Batavia, New York.

Interviewer: Oh that was a long drive.

Nafzger: Yeah. We got married secretly and, this is not the real me. I’m
very nervous.

Interviewer: Oh well just relax. Maybe I’m not making you relaxed about
this. So actually you…

Nafzger: Here is what I did.

Interviewer: Goodness. So you went to Batavia and that’s where you got

Nafzger: Went to Batavia, New York, happened to stop in Batavia, New York. It
happened to be a convenient stop at the place, you know.

Interviewer: And that was about 1933?

Nafzger: I was in love with him. I was crazy about him.

Interviewer: Yeah.

Nafzger: And so was he, you know. Well meantime during that period, my father
passed away with heart trouble. He knew nothing about this.

Interviewer: Where were you then? You got married in Batavia?

Nafzger: Yeah.

Interviewer: And then what did you do? Did you come back to Columbus?

Nafzger: Come back to his job. He had a wonderful job. Worked at it for about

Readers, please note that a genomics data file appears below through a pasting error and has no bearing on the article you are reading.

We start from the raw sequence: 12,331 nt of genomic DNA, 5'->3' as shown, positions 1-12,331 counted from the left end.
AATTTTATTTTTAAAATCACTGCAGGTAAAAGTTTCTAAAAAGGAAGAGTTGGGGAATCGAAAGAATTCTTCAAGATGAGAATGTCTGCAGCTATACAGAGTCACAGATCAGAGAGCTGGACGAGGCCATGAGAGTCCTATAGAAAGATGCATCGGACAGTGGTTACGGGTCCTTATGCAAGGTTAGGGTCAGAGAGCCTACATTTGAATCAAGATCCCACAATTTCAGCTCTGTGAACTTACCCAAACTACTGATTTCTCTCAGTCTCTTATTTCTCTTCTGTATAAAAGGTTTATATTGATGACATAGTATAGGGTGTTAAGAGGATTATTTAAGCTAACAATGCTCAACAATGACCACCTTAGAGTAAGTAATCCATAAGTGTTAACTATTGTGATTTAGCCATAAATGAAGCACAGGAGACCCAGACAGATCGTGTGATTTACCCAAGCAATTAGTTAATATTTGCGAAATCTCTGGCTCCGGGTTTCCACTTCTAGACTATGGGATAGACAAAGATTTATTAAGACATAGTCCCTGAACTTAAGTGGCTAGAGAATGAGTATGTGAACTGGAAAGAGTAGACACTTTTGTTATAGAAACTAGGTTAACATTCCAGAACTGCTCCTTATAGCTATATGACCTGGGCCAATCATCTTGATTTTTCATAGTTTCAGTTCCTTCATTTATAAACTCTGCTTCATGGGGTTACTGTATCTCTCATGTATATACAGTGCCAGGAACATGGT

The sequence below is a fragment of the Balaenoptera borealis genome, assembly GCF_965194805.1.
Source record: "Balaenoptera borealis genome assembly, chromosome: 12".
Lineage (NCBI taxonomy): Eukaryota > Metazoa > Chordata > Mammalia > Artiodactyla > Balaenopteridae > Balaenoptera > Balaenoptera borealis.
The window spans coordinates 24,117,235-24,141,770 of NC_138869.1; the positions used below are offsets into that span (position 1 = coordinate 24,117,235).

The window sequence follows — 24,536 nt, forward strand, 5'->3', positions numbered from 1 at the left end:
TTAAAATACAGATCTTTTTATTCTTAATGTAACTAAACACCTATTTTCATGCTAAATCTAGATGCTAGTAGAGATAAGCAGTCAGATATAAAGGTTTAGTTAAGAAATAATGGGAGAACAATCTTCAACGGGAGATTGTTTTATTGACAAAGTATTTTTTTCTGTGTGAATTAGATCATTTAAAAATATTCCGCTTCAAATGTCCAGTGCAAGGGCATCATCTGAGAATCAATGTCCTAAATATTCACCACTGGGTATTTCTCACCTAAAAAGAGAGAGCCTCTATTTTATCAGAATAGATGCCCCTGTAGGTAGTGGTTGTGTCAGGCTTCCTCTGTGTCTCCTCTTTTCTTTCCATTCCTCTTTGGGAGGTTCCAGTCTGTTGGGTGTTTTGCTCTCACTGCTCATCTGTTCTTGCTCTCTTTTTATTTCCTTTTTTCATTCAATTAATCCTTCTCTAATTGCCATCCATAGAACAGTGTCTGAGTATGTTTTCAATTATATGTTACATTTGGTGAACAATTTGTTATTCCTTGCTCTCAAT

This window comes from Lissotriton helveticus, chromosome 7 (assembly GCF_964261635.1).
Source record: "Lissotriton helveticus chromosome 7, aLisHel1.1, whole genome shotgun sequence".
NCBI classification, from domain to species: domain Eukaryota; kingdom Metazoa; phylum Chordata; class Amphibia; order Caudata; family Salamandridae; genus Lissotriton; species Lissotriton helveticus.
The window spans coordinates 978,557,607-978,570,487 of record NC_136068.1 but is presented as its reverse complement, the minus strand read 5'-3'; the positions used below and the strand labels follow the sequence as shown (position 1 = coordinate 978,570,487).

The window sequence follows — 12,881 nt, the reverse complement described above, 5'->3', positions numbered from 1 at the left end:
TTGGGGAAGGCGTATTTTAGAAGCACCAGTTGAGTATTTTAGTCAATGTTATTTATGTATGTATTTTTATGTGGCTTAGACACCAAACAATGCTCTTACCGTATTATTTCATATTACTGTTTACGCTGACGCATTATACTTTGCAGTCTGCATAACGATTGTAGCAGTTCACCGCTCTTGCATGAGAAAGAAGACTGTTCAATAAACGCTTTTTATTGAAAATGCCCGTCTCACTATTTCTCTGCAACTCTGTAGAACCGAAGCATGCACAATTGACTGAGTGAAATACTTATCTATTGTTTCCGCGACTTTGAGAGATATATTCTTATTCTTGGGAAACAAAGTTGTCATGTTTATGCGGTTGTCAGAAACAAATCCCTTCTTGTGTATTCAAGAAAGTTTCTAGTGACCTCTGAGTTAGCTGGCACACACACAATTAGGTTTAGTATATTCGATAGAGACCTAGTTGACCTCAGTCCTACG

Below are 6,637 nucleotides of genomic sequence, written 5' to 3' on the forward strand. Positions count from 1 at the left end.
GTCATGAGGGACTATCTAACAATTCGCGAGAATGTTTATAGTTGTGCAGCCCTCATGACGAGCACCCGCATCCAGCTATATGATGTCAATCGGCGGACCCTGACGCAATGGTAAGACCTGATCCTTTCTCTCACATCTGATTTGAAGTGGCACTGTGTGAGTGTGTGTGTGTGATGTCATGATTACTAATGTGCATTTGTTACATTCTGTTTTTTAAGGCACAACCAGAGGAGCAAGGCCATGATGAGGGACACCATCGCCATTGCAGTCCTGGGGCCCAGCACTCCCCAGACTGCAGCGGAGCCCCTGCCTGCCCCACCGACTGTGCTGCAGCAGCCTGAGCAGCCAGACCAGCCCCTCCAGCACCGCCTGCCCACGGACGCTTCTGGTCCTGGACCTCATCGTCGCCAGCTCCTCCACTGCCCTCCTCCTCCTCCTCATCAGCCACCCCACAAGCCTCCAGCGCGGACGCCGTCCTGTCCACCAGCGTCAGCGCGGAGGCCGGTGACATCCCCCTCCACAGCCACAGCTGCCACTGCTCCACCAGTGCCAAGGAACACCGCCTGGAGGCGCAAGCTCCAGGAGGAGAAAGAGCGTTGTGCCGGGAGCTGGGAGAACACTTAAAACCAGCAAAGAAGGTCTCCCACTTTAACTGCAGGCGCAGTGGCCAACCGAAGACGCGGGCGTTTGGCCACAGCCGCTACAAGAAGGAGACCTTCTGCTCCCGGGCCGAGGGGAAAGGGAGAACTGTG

30 years. I think I’m saying the right thing.

Interviewer: But your parents didn’t know that you went…

Nafzger: No.

Interviewer: But they knew that you went away? Where did they think you went?

Nafzger: Went to visit friends. My mother and father were kind of still
hanging on to that refugee…

Interviewer: Old World stuff, huh?

Nafzger: Old World stuff, yeah. They believed it. They believed it all. And
my mother became ill with gall bladder trouble while I was secretly married.

Interviewer: Uh huh.

Nafzger: So I came in from Cleveland to see her and at the hospital, she, you
know, looked at me and was happy to see me and all, but she was dying. And she
said, “Rosalah, find a nice Jewish boy and get married.” So you see
she wasn’t tricky. She wouldn’t say that.

Interviewer: Yeah, yeah.

Nafzger: So I knew that she didn’t know. My father definitely didn’t know
because he would have killed me.

Interviewer: Uh huh. How long were you and Lester married before your mother

Nafzger: Oh.

Interviewer: Do you think it was a while? In other words, your mother never
knew that you married Lester?

Nafzger: She never knew.

Interviewer: Uh huh. But how about your sisters?

Nafzger: I went to Cleveland alone. And he stayed here on his job.

Interviewer: Oh I see.

Nafzger: Yeah. I had to leave. I couldn’t stand it… He would come
very weekend. He was faithful to me and didn’t plan on doing anything, you